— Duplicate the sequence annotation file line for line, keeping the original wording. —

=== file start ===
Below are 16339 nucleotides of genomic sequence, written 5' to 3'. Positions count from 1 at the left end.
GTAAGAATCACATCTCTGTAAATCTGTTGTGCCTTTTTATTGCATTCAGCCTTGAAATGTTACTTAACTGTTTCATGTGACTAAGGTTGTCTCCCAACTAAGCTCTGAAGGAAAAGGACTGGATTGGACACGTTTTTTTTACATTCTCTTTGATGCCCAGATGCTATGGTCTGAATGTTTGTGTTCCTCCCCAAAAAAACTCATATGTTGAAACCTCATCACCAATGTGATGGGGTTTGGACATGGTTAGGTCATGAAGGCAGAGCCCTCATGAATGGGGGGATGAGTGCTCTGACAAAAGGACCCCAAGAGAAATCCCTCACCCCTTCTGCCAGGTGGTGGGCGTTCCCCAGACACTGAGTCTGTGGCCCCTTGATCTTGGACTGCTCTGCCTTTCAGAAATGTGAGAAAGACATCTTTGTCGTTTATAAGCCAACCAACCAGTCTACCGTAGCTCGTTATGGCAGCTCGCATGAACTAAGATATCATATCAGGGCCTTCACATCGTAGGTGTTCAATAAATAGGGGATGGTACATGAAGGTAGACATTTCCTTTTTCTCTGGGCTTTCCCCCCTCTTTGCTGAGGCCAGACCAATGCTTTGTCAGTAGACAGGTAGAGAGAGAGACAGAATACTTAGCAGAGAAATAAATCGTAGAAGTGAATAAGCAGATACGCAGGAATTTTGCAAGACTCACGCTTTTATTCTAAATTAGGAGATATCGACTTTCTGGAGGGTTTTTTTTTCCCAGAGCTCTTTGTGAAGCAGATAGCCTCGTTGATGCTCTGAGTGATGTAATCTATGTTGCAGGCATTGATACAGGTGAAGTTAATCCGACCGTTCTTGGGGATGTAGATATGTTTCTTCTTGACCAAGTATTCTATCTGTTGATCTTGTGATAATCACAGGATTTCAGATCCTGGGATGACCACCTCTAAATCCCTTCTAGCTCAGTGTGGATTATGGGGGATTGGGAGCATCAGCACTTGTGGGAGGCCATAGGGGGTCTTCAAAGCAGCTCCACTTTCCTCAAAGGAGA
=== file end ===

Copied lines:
Below are 16339 nucleotides of genomic sequence, written 5' to 3'. Positions count from 1 at the left end.
GTAAGAATCACATCTCTGTAAATCTGTTGTGCCTTTTTATTGCATTCAGCCTTGAAATGTTACTTAACTGTTTCATGTGACTAAGGTTGTCTCCCAACTAAGCTCTGAAGGAAAAGGACTGGATTGGACACGTTTTTTTTACATTCTCTTTGATGCCCAGATGCTATGGTCTGAATGTTTGTGTTCCTCCCCAAAAAAACTCATATGTTGAAACCTCATCACCAATGTGATGGGGTTTGGACATGGTTAGGTCATGAAGGCAGAGCCCTCATGAATGGGGGGATGAGTGCTCTGACAAAAGGACCCCAAGAGAAATCCCTCACCCCTTCTGCCAGGTGGTGGGCGTTCCCCAGACACTGAGTCTGTGGCCCCTTGATCTTGGACTGCTCTGCCTTTCAGAAATGTGAGAAAGACATCTTTGTCGTTTATAAGCCAACCAACCAGTCTACCGTAGCTCGTTATGGCAGCTCGCATGAACTAAGATATCATATCAGGGCCTTCACATCGTAGGTGTTCAATAAATAGGGGATGGTACATGAAGGTAGACATTTCCTTTTTCTCTGGGCTTTCCCCCCTCTTTGCTGAGGCCAGACCAATGCTTTGTCAGTAGACAGGTAGAGAGAGAGACAGAATACTTAGCAGAGAAATAAATCGTAGAAGTGAATAAGCAGATACGCAGGAATTTTGCAAGACTCACGCTTTTATTCTAAATTAGGAGATATCGACTTTCTGGAGGGTTTTTTTTTCCCAGAGCTCTTTGTGAAGCAGATAGCCTCGTTGATGCTCTGAGTGATGTAATCTATGTTGCAGGCATTGATACAGGTGAAGTTAATCCGACCGTTCTTGGGGATGTAGATATGTTTCTTCTTGACCAAGTATTCTATCTGTTGATCTTGTGATAATCACAGGATTTCAGATCCTGGGATGACCACCTCTAAATCCCTTCTAGCTCAGTGTGGATTATGGGGGATTGGGAGCATCAGCACTTGTGGGAGGCCATAGGGGGTCTTCAAAGCAGCTCCACTTTCCTCAAAGGAGA